Buttered Popcorn Ice Cream
Sweet and salty, rich and buttery, fragrant with freshly popped corn—this ice cream is an easy choice for movie night.
Note: When it comes to popcorn, homemade is best for out-of-hand snacking, but fake butter microwavable popcorn is better for this ice cream. Its hydrogenated butter-flavored oils carry more "buttered popcorn" flavor than real butter, and they freeze less hard and clumpy. Since popcorn brands vary in salt levels, add salt to your ice cream to taste in small increments.
The scoop you see in the photo above is studded with some Cracker Jacks for extra-corny flavor, and while I'm happy to have them in there, I'm calling the addition optional. Despite their sugar coating, the Cracker Jacks collapse and lose their crisp crunch in the ice cream. If you don't mind chewy, ice-cream-softened candied popcorn in your ice cream, the Cracker Jacks are a nice addition. If you're not on board, feel free to leave them out.
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Buttered Popcorn Ice Cream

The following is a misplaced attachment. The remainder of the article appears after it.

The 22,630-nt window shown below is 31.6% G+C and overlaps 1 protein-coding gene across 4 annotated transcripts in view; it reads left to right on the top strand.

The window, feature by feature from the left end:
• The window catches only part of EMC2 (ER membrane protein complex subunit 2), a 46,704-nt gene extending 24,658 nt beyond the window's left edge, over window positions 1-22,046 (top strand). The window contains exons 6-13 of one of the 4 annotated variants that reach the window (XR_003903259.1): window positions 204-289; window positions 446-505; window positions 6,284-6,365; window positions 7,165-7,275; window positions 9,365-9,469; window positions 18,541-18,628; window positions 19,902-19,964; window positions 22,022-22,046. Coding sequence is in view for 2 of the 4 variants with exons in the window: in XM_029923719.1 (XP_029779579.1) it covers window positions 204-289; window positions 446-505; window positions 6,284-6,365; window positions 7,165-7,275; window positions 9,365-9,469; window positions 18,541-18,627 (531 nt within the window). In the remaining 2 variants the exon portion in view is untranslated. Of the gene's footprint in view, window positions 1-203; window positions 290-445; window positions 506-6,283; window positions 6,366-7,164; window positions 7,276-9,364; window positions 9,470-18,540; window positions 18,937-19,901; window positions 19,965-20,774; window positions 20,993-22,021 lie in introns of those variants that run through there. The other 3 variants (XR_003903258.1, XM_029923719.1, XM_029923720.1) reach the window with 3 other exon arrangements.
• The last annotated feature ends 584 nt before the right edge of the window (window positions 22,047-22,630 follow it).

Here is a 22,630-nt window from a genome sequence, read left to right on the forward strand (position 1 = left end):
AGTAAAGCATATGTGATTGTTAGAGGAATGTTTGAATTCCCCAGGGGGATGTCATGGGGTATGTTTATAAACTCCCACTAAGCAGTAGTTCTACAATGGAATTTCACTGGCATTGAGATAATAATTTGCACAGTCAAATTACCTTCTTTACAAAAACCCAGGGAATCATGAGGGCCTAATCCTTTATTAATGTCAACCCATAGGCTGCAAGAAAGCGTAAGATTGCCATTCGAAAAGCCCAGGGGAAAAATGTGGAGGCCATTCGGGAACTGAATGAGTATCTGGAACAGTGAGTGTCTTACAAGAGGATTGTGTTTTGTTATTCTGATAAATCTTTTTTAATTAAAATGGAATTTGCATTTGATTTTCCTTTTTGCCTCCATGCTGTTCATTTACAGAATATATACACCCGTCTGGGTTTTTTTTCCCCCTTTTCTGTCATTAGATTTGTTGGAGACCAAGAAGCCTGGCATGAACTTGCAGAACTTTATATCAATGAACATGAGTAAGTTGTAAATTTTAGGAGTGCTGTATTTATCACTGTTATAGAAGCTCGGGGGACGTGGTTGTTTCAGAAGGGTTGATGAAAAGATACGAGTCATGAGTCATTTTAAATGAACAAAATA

About This Recipe
|Yield:||makes about 1 quart|
|Active time:||1 hour|
|Total time:||2 hours, plus a 6 hour to overnight chill|
|Special equipment:||ice cream maker|
|This recipe appears in:||Scooped: Buttered Popcorn Ice Cream|
- 2 cups heavy cream
- 1 cup whole milk
- 2 cups freshly popped butter-flavored popcorn (see note above)
- 6 egg yolks
- 3/4 cup sugar
- Salt to taste
- Optional: 1 cup Cracker Jacks or caramel corn, chilled in freezer (see note)
In a heavy-bottomed saucepan, bring milk and cream to a bare simmer. Remove from heat, stir in popcorn, cover, and let steep for 1 hour.
In a second heavy-bottomed saucepan, whisk together egg yolks and sugar until pale in color and slightly thickened. Chill in refrigerator until dairy has finished steeping.
Pour dairy through a fine mesh strainer into pot with egg-sugar mixture, then whisk rapidly until very well combined. Press on strained popcorn with a spoon against the strainer to squeeze out all remaining dairy.
Put saucepan on medium heat and cook, stirring occasionally, until a custard forms on the back of a spoon but a swiped finger across the back leaves a clean line. Add salt to taste in 1/4 teaspoon increments, then strain custard into an airtight container and chill overnight, or at least 6 hours.
The next day, churn according to manufacturer's instructions. If using Cracker Jacks or caramel corn, add them in the last few seconds of churning and let churn until well integrated. Transfer ice cream to container and chill in freezer for at least 3 to 4 hours before serving.